raven, USFWS, Gary M. Stolz, public domain
image credit - Gary M. Stolz; US Fish and Wildlife Service, public domain

The COMMON RAVEN or NORTHERN RAVEN is a member of the Corvidae family of birds which also includes crows, jays, magpies and rooks. They are considered the most intelligent birds. Ravens are the largest perching birds in North America. They are very adaptable and can survive winters in the arctic or summers in the desert.


  • colour - glossy black feathers
  • bluish-purple in sunlight
  • tail - long, wedge-shaped
  • feet - strong, black
  • bill - black, thick, slightly hooked or curved (photo)
  • size - larger than crows, size of a hawk
  • length - 60 to 70 cm (24 to 27 inches)
  • long shaggy feathers on the throat (photo)
  • wings - long, fingered, span of 1.2 metres (four feet)
raven in flight (note the long "fingered" wings and wedge-shaped tail)
raven, Christian O. Petersen, Creative Commons license
image credit - Christian O. Petersen,, license - Creative Commons

HABITAT and RANGE ( map )

  • around the world throughout the northern hemisphere
  • in Europe, Greenland, Iceland, North Africa, Asia, North America
  • North America : in Alaska, Canada, western United States, northern United States (Minnesota, Great Lakes, northern New England), Mexico
  • habitat : the far north (arctic), coastal areas, mountains, glaciers, forests, grasslands, deserts


  • work together to hunt larger game
  • hunt with wolves so they can get meat
  • prey on eggs and nestlings of other birds
  • eat rodents, grains, seeds, berries, fruit, worms, insects, reptiles or amphibians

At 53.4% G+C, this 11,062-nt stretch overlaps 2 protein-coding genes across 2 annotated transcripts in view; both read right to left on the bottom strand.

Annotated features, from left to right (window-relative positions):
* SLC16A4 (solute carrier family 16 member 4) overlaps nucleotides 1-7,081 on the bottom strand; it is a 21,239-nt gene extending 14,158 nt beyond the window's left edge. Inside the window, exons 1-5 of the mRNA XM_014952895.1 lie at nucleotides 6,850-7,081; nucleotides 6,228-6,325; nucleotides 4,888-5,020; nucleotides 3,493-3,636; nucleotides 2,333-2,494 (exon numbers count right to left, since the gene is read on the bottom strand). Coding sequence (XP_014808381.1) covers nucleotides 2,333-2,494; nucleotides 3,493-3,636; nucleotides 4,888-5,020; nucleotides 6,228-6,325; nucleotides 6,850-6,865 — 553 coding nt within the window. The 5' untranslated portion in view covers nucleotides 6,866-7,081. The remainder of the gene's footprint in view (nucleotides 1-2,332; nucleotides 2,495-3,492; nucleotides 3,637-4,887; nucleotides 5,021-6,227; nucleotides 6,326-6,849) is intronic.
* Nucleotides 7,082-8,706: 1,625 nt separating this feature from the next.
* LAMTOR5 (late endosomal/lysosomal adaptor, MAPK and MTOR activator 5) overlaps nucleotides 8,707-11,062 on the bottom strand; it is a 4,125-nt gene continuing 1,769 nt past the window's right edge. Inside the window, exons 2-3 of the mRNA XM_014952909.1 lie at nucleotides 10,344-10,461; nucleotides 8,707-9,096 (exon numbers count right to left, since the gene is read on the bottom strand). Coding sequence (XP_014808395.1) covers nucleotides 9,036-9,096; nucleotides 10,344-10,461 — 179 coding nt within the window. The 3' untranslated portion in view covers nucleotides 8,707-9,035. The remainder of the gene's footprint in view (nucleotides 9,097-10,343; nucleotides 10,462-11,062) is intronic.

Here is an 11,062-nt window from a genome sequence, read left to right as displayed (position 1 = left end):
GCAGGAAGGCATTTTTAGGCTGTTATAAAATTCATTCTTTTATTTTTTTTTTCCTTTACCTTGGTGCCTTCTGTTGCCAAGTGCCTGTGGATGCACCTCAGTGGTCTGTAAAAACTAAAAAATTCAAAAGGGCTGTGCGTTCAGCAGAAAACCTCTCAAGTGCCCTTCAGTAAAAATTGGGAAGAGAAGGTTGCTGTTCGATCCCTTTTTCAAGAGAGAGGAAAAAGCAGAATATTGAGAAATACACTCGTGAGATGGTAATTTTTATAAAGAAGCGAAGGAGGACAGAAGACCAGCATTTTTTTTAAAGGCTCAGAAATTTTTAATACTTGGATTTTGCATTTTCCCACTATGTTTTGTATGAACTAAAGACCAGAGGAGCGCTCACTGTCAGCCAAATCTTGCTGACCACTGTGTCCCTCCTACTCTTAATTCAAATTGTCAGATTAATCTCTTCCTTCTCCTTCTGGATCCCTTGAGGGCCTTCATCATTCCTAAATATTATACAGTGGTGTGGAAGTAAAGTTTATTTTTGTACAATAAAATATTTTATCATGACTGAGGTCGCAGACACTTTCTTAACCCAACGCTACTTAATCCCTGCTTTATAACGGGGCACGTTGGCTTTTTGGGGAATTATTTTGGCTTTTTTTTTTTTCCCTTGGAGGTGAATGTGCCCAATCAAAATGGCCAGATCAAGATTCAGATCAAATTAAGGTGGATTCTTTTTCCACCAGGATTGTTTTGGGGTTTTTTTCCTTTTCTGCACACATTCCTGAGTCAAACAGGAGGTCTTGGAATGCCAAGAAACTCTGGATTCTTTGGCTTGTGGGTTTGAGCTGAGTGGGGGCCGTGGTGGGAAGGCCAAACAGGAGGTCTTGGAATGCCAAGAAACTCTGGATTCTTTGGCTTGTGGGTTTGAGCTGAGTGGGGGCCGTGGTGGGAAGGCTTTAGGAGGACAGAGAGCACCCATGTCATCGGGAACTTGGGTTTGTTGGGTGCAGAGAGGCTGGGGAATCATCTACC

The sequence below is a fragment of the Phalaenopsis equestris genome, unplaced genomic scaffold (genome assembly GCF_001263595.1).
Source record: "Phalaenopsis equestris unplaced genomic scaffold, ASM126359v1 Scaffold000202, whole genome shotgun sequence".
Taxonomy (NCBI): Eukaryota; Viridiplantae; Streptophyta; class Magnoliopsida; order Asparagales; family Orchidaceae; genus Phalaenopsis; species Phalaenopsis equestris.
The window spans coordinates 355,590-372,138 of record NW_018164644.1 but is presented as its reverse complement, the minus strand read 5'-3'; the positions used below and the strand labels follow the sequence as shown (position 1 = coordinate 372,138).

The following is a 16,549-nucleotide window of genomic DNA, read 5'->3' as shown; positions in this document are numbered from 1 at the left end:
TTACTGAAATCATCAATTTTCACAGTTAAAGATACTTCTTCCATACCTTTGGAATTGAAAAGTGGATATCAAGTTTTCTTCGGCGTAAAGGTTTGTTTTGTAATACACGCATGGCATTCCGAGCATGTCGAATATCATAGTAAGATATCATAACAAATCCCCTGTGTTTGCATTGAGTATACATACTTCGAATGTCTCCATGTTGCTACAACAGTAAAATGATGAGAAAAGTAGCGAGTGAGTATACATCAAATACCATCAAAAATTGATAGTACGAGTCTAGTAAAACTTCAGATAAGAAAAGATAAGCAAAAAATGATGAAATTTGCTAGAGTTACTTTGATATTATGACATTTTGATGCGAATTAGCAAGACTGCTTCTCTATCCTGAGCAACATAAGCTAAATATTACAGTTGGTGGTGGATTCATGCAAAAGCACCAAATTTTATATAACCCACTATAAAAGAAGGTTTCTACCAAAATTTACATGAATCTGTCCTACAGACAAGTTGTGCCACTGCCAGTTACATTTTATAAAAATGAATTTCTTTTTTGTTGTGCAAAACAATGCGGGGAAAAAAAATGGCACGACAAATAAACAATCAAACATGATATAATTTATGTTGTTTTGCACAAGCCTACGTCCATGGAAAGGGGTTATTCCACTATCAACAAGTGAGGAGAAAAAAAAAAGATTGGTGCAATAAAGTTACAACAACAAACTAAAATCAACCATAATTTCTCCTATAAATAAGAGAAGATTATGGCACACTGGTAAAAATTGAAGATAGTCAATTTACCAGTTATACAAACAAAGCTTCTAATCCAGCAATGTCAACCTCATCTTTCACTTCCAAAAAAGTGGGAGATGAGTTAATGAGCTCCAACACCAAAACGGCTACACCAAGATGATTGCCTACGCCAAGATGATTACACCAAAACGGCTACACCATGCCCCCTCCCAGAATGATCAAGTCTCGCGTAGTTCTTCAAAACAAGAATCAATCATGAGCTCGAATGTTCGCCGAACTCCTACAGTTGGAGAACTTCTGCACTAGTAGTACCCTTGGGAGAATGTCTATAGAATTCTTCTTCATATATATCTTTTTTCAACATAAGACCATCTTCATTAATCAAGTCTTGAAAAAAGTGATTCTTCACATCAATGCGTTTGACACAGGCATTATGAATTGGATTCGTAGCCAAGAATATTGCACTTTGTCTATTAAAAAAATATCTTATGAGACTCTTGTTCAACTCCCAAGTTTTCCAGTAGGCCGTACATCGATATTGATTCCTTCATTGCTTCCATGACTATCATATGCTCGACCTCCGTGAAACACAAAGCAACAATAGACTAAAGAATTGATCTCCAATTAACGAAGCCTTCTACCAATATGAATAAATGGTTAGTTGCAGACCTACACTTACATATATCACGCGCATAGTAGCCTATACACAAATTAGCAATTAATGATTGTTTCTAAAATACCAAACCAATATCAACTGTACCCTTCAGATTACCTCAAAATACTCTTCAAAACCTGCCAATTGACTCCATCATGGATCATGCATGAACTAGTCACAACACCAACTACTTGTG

• scavengers, let other animals hunt then dine on leftovers or steal from them
  • will eat garbage left by humans
  • hide food and return later

ravens waiting to feed at a wolf kill site in Yellowstone
ravens in Yellowstone, Jim Peaco, US National Park Service, public domain
image credit - Jim Peaco, US National Park Service, license - public domain


  • nest on a cliff, rock ledge or top of a tall tree
  • also builds nest on power-line towers, telephone poles, billboards, bridges
  • nest - large , made of large sticks
  • inner cup of smaller twigs, lined with mud, grasses, animal hair, moss, lichens
  • eggs - 4 to 7 bluish-green eggs with brown spots
  • hatchlings - almost naked, very little down
  • remain in the nest 4-7 weeks
  • both parents take care of them
young ravens in a nest
ravens in nest, Mike Baird, Flickr, Creative Commons
image credit - Mike Baird;; license - Creative Commons


  • enemies - humans; also larger birds like owls, eagles, falcons, hawks
  • dive-bomb bigger birds to drive them off
  • defend themselves with claws and beak


communication :

  • over 30 different calls
  • calls of threats, warning,teasing, cheering, screaming
  • mimic other animals and even humans
  • hoarse, croaking kraaak, cr-r-r-u-k, prrrruk
  • hollow knocking sound like toc-toc-toc;
  • kloo-klak, often while in flight
  • a variety of musical calls
  • captive ravens have been taught to speak

ravens and crows

  • Ravens are larger than crows, nearly twice the size.